Importance: Lack of arachidonic acid (AA) and docosahexaenoic acid (DHA) after extremely preterm birth may contribute to preterm morbidity, including retinopathy of prematurity (ROP). Objective: To determine whether enteral supplementation with fatty acids from birth to 40 weeks' postmenstrual age reduces ROP in extremely preterm infants. Design, Setting, and Participants: The Mega Donna Mega trial, a randomized clinical trial, was a multicenter study performed at 3 university hospitals in Sweden from December 15, 2016, to December 15, 2019. The screening pediatric ophthalmologists were masked to patient groupings. A total of 209 infants born at less than 28 weeks' gestation were tested for eligibility, and 206 infants were included. Efficacy analyses were performed on as-randomized groups on the intention-to-treat population and on the per-protocol population using as-treated groups. Statistical analyses were performed from February to April 2020. Interventions: Infants received either supplementation with an enteral oil providing AA (100 mg/kg/d) and DHA (50 mg/kg/d) (AA:DHA group) or no supplementation within 3 days after birth until 40 weeks' postmenstrual age. Main Outcomes and Measures: The primary outcome was severe ROP (stage 3 and/or type 1). The secondary outcomes were AA and DHA serum levels and rates of other complications of preterm birth. Results: A total of 101 infants (58 boys [57.4%]; mean [SD] gestational age, 25.5 [1.5] weeks) were included in the AA:DHA group, and 105 infants (59 boys [56.2%]; mean [SD] gestational age, 25.5 [1.4] weeks) were included in the control group. Treatment with AA and DHA reduced severe ROP compared with the standard of care (16 of 101 [15.8%] in the AA:DHA group vs 35 of 105 [33.3%] in the control group; adjusted relative risk, 0.50 [95% CI, 0.28-0.91]; P = .02). The AA:DHA group had significantly higher fractions of AA and DHA in serum phospholipids compared with controls (overall mean difference in AA:DHA group, 0.82 mol% [95% CI, 0.46-1.18 mol%]; P < .001; overall mean difference in control group, 0.13 mol% [95% CI, 0.01-0.24 mol%]; P = .03). There were no significant differences between the AA:DHA group and the control group in the rates of bronchopulmonary dysplasia (48 of 101 [47.5%] vs 48 of 105 [45.7%]) and of any grade of intraventricular hemorrhage (43 of 101 [42.6%] vs 42 of 105 [40.0%]). In the AA:DHA group and control group, respectively, sepsis occurred in 42 of 101 infants (41.6%) and 53 of 105 infants (50.5%), serious adverse events occurred in 26 of 101 infants (25.7%) and 26 of 105 infants (24.8%), and 16 of 101 infants (15.8%) and 13 of 106 infants (12.3%) died. Conclusions and Relevance: This study found that, compared with standard of care, enteral AA:DHA supplementation lowered the risk of severe ROP by 50% and showed overall higher serum levels of both AA and DHA. Enteral lipid supplementation with AA:DHA is a novel preventive strategy to decrease severe ROP in extremely preterm infants. Trial Registration: ClinicalTrials.gov Identifier: NCT03201588.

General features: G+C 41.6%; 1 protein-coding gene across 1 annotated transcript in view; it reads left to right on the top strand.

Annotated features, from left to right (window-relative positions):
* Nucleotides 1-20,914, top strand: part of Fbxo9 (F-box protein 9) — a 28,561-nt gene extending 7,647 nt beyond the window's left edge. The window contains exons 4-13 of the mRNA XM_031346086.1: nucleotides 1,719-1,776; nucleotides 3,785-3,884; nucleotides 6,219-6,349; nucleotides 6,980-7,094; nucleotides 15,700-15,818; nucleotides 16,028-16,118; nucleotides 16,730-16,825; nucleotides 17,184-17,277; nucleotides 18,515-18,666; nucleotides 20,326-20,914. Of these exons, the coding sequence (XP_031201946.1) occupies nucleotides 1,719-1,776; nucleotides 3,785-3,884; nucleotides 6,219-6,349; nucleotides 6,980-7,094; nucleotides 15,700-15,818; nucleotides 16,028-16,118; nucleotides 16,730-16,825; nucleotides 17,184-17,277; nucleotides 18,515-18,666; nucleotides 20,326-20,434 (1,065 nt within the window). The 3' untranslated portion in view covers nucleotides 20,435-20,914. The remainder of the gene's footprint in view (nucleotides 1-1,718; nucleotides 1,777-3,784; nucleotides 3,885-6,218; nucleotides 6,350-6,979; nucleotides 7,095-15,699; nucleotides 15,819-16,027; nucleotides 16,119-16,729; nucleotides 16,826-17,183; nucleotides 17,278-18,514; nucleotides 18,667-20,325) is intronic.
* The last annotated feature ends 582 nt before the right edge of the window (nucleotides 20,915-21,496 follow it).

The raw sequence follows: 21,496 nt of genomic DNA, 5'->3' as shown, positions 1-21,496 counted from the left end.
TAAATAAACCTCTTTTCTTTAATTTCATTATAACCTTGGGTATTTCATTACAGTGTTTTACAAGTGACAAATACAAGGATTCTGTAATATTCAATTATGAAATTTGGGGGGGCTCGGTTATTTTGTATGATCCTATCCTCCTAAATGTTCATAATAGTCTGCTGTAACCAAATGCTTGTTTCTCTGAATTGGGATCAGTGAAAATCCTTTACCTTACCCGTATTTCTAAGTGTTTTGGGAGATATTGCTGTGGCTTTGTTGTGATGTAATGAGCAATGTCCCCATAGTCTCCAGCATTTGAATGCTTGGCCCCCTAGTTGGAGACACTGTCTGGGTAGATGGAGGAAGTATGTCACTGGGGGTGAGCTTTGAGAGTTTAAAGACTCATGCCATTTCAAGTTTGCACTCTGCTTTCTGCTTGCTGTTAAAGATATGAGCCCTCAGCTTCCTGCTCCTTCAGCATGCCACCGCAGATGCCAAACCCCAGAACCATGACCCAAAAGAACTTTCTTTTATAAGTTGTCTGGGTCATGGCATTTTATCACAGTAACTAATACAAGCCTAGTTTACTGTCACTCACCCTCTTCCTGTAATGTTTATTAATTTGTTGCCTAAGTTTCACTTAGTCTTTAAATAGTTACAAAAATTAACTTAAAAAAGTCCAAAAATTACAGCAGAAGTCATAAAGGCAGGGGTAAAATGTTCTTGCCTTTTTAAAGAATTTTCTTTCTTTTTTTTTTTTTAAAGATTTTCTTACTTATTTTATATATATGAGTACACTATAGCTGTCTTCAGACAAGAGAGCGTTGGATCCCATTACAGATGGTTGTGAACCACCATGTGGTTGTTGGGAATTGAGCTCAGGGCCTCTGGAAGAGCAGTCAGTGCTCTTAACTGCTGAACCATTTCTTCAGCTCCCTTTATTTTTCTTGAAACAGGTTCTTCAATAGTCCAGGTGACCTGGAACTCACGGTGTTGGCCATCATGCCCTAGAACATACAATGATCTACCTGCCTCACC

Wolfe JM. Guided Search 6.0: An updated model of visual search. Psychon Bull Rev 2021;28(4):1060-1092.Abstract